Gasoline prices tumble but remain at seasonal highs
Retail gasoline prices fell more over the last week than they have in months in both California and around the nation, but don't get too excited. They still have to drop a lot more in the coming weeks to fall below historic highs for this time of the year.
Patrick DeHaan, senior petroleum analyst for GasBuddy.com, said prices have finally fallen, sinking to their lowest levels since February. But he added, "Many motorists may be giving thanks for the lower gasoline prices -- until they realize that average prices will still easily exceed prior Thanksgiving Day records."
GasBuddy.com operates more than 200 gasoline price-tracking websites, including LosAngelesGasPrices.com, where users continuously report the highest and lowest prices they see.
In California, the average price of a gallon of regular gasoline fell 5.6 cents over the last week $3.764 a gallon, according to the AAA Fuel Gauge Report. That was still 33.9 cents a gallon higher than the old record for Nov. 21 of $3.425 a gallon, set in 2007.
Nationally, the average price of a gallon of regular dropped 6.6 cents to $3.351 since last week. That was still 26.2 cents a gallon higher than the old record for Nov. 21 of $3.089 a gallon, also set in 2007.
The good news is that prices should continue to drop, said Phil Flynn, an analyst with PFGBest Research in Chicago. "Oil prices were not able to stay above $100 a barrel last week, which means retail prices should continue to fall," Flynn said.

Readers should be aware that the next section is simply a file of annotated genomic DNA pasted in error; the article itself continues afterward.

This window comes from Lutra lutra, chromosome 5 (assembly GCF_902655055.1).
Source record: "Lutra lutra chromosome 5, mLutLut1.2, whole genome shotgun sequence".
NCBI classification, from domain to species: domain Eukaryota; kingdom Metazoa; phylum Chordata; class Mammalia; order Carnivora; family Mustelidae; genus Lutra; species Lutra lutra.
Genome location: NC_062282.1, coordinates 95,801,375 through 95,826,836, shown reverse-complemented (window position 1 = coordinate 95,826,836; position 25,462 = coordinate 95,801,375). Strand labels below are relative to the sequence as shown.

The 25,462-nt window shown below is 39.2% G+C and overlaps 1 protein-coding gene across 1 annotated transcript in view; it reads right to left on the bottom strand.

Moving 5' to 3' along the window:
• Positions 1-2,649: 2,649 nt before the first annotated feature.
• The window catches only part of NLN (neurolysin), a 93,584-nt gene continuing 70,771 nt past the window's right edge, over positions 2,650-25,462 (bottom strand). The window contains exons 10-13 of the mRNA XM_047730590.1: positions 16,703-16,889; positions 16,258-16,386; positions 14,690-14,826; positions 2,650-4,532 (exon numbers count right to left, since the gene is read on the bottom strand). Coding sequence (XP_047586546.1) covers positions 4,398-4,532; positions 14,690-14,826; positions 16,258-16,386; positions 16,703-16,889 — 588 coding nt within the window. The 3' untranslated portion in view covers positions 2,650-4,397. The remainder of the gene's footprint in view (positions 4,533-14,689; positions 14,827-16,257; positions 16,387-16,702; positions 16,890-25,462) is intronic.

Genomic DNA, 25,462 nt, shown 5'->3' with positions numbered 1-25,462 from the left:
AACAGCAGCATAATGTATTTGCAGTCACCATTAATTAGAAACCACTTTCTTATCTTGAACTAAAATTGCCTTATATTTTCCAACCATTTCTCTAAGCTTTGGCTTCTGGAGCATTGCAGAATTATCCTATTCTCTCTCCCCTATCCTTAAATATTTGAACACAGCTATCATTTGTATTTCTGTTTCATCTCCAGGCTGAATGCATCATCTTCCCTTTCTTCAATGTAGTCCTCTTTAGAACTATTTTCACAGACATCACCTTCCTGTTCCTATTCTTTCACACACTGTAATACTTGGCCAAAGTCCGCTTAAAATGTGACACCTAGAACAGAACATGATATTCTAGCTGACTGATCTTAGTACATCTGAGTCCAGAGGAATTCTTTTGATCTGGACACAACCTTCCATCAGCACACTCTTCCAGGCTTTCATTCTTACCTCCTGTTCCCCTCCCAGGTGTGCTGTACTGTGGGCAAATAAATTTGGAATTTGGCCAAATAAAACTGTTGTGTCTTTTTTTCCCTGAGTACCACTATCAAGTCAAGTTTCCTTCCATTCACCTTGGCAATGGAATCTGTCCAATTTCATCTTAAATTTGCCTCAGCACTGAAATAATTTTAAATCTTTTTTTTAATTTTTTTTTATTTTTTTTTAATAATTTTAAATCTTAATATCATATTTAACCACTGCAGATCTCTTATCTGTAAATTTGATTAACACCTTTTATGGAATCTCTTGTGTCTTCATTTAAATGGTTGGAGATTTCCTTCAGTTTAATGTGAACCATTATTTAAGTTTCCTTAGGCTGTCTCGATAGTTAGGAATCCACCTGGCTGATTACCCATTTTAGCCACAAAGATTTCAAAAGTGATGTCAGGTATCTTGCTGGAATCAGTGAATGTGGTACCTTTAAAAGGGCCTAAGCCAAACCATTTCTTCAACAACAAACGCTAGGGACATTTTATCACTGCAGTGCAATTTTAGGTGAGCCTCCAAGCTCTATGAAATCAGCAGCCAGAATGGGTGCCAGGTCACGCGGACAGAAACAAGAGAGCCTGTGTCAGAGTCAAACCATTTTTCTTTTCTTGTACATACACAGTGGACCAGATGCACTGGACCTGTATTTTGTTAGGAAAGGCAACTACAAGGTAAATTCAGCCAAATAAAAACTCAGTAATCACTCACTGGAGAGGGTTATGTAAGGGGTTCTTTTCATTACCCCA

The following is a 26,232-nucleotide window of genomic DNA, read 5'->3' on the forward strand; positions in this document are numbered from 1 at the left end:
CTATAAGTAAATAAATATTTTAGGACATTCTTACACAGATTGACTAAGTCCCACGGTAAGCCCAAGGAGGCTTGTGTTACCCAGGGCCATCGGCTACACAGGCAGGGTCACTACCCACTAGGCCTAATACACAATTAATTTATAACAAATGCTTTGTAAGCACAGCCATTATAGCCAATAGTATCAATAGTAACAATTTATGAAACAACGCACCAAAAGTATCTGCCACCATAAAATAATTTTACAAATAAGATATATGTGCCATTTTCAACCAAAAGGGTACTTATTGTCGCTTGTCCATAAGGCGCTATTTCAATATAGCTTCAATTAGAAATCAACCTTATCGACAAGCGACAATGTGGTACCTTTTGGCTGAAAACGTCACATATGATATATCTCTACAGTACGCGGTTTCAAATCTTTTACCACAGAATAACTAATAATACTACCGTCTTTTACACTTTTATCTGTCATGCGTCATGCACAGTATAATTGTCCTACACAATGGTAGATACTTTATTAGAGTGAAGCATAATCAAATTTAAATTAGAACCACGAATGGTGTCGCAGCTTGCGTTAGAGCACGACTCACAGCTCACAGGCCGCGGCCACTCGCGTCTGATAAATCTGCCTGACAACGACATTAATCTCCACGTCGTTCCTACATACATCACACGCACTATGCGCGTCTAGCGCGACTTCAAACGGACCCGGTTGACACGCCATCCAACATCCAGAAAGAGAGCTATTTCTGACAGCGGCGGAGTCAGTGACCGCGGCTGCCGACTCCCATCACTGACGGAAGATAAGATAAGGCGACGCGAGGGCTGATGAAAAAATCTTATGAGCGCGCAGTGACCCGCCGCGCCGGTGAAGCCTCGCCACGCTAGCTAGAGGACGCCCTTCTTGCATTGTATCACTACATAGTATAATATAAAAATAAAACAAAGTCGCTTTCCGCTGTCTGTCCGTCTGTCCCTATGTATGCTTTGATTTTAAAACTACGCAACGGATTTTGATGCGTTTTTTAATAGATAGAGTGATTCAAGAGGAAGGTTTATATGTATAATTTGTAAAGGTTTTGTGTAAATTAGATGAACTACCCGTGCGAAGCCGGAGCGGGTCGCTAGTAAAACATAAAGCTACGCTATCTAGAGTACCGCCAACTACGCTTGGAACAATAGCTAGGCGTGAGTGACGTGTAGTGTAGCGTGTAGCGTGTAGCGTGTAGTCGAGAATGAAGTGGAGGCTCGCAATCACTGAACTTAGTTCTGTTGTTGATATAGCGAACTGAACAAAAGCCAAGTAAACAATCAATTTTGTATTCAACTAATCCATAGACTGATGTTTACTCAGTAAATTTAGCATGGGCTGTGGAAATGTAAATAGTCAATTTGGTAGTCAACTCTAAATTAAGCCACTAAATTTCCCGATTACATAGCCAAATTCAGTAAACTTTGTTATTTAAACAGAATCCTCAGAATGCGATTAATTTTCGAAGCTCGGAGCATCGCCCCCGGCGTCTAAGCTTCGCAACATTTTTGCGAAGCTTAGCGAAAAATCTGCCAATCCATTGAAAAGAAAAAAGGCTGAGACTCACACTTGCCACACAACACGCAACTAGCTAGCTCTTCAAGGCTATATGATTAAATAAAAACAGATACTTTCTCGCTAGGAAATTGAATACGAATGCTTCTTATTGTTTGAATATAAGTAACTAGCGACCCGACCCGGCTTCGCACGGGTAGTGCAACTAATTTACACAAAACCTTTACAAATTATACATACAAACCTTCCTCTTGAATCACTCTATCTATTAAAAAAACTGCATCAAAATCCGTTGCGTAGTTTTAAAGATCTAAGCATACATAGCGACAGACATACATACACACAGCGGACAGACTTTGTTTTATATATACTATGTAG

Meanwhile, the environmental advocacy group Environment California decided Monday to let people know just how much they could save this holiday weekend if every motorist had a car that met the ambitious fuel economy standard of 54.5 miles per gallon proposed by the Obama administration.
Sean Carroll, a federal field associate for the group, said Californians would save $34 million collectively over the four-day weekend. Nationally, the savings would amount to $260 million, Carroll said.
"The savings work out to about $17 per family, which means they could bring four more pumpkin pies to the holiday dinner," said Carroll, who added, "Americans ought to be able to drive over the river and through the woods to grandma's house without having to stop for gas."
-- Ronald D. White
Photo: Motorists refuel at a Chevron station in Berkeley. Retail gas prices in the U.S. are at historic highs for the week leading up to the long Thanksgiving weekend. Credit: David Paul Morris / Bloomberg